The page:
This 1856 ambrotype of Frederick Douglass (a) demonstrates an early type of photography developed on glass. Douglass was an escaped slave who was instrumental in the abolitionism movement. His slave narrative, told in Narrative of the Life of Frederick Douglass, An American Slave Written by Himself (b), followed a long line of similar narratives that demonstrated the brutality of slavery for northerners unfamiliar with the institution.

British abolitionist friends bought his freedom from his Maryland owner, and Douglass returned to the United States. He began to publish his own abolitionist newspaper, North Star, in Rochester, New York. During the 1840s and 1850s, Douglass labored to bring about the end of slavery by telling the story of his life and highlighting how slavery destroyed families, both black and white.

Frederick Douglass on Slavery

Most white slaveholders frequently raped female slaves. In this excerpt, Douglass explains the consequences for the children fathered by white masters and slave women.

Slaveholders have ordained, and by law established, that the children of slave women shall in all cases follow the condition of their mothers . . . this is done too obviously to administer to their own lusts, and make a gratification of their wicked desires profitable as well as pleasurable . . . the slaveholder, in cases not a few, sustains to his slaves the double relation of master and father. . . .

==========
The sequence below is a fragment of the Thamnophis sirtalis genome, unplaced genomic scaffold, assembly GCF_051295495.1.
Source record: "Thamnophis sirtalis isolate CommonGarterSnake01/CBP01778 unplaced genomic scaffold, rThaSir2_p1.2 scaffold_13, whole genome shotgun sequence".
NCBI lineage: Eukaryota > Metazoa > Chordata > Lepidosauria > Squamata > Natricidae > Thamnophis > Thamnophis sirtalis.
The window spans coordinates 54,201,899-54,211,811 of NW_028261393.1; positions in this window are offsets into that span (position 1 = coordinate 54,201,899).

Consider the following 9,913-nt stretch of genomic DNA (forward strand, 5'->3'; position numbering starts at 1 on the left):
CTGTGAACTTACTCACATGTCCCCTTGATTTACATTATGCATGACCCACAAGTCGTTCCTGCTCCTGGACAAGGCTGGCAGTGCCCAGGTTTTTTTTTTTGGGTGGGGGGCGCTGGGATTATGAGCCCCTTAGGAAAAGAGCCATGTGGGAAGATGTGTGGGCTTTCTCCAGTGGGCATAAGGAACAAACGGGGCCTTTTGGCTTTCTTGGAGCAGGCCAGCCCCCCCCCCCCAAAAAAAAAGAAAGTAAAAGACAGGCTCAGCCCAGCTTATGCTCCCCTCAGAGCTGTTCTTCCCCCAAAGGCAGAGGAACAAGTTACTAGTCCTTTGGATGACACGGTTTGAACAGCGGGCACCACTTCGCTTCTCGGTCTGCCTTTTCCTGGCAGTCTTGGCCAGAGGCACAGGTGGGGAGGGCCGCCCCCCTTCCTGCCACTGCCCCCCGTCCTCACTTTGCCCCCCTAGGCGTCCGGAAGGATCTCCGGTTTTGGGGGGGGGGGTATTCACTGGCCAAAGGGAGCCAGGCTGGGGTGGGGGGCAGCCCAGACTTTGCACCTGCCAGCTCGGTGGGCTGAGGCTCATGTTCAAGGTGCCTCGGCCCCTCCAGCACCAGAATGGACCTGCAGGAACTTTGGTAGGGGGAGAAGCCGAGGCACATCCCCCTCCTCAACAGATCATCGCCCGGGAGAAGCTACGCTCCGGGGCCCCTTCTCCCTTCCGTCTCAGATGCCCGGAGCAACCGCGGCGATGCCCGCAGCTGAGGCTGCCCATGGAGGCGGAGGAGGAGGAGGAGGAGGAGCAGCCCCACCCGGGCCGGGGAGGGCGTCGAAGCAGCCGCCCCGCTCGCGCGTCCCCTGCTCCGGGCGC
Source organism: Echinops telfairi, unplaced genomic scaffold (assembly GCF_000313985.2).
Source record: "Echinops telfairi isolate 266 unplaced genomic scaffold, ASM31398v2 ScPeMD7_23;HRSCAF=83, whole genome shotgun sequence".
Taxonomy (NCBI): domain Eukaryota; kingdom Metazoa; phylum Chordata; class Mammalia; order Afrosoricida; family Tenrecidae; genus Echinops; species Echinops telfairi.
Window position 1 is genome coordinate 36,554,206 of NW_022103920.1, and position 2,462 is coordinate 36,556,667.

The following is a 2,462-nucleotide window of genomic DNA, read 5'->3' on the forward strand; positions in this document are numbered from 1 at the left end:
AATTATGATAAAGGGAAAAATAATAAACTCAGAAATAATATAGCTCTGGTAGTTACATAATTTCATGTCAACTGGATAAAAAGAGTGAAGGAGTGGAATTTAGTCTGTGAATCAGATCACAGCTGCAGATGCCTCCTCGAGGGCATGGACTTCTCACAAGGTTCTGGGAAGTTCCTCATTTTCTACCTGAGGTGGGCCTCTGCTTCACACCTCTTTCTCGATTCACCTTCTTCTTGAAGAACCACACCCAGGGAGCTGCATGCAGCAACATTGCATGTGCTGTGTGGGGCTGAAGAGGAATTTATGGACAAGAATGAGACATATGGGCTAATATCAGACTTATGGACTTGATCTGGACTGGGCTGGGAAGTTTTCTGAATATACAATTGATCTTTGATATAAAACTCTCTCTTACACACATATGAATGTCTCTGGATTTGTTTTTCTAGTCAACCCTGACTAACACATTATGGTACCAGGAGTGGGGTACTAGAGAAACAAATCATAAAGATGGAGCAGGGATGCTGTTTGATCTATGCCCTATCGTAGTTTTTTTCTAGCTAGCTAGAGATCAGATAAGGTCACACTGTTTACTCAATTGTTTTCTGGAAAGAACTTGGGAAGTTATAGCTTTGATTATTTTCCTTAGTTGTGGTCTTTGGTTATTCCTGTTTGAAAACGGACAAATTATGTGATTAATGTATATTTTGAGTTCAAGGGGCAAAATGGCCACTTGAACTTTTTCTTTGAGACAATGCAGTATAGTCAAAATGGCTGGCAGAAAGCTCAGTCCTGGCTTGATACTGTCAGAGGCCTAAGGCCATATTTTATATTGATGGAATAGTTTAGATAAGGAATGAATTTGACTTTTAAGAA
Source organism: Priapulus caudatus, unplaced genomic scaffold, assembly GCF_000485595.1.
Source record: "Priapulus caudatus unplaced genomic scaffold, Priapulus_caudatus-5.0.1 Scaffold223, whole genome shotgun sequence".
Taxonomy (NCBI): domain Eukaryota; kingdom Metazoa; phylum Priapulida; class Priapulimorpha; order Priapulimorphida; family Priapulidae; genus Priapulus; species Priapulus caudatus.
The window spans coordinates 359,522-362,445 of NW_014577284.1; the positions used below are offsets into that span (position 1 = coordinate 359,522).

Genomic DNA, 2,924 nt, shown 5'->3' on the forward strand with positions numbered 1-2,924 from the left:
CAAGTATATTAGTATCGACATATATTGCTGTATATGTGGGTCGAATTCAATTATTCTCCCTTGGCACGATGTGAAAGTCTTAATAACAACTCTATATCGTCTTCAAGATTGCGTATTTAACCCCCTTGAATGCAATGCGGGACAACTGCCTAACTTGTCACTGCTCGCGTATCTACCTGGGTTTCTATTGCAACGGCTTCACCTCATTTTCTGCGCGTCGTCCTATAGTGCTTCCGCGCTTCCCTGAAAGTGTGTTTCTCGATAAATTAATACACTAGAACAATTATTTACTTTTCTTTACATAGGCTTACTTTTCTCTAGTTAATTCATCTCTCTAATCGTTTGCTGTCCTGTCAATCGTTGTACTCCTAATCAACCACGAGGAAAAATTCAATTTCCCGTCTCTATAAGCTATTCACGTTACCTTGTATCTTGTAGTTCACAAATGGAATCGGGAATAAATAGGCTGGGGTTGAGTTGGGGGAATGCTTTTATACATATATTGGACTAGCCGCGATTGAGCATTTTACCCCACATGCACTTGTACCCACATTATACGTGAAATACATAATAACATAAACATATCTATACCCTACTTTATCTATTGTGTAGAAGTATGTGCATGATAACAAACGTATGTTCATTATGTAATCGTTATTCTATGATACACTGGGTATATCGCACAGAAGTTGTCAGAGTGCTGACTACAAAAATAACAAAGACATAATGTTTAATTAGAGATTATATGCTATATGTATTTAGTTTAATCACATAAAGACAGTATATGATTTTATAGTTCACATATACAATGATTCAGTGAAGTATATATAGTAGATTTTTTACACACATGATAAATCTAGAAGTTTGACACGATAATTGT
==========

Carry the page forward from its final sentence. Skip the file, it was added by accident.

Such slaves [born of white masters] invariably suffer greater hardships . . . They are . . . a constant offence to their mistress . . . she is never better pleased than when she sees them under the lash, . . . The master is frequently compelled to sell this class of his slaves, out of deference to the feelings of his white wife; and, cruel as the deed may strike any one to be, for a man to sell his own children to human flesh-mongers, . . . for, unless he does this, he must not only whip them himself, but must stand by and see one white son tie up his brother, of but few shades darker . . . and ply the gory lash to his naked back.
—Frederick Douglass, Narrative of the Life of Frederick Douglass, An American Slave Written by Himself (1845)

What moral complications did slavery unleash upon white slaveholders in the South, according to Douglass? What imagery does he use?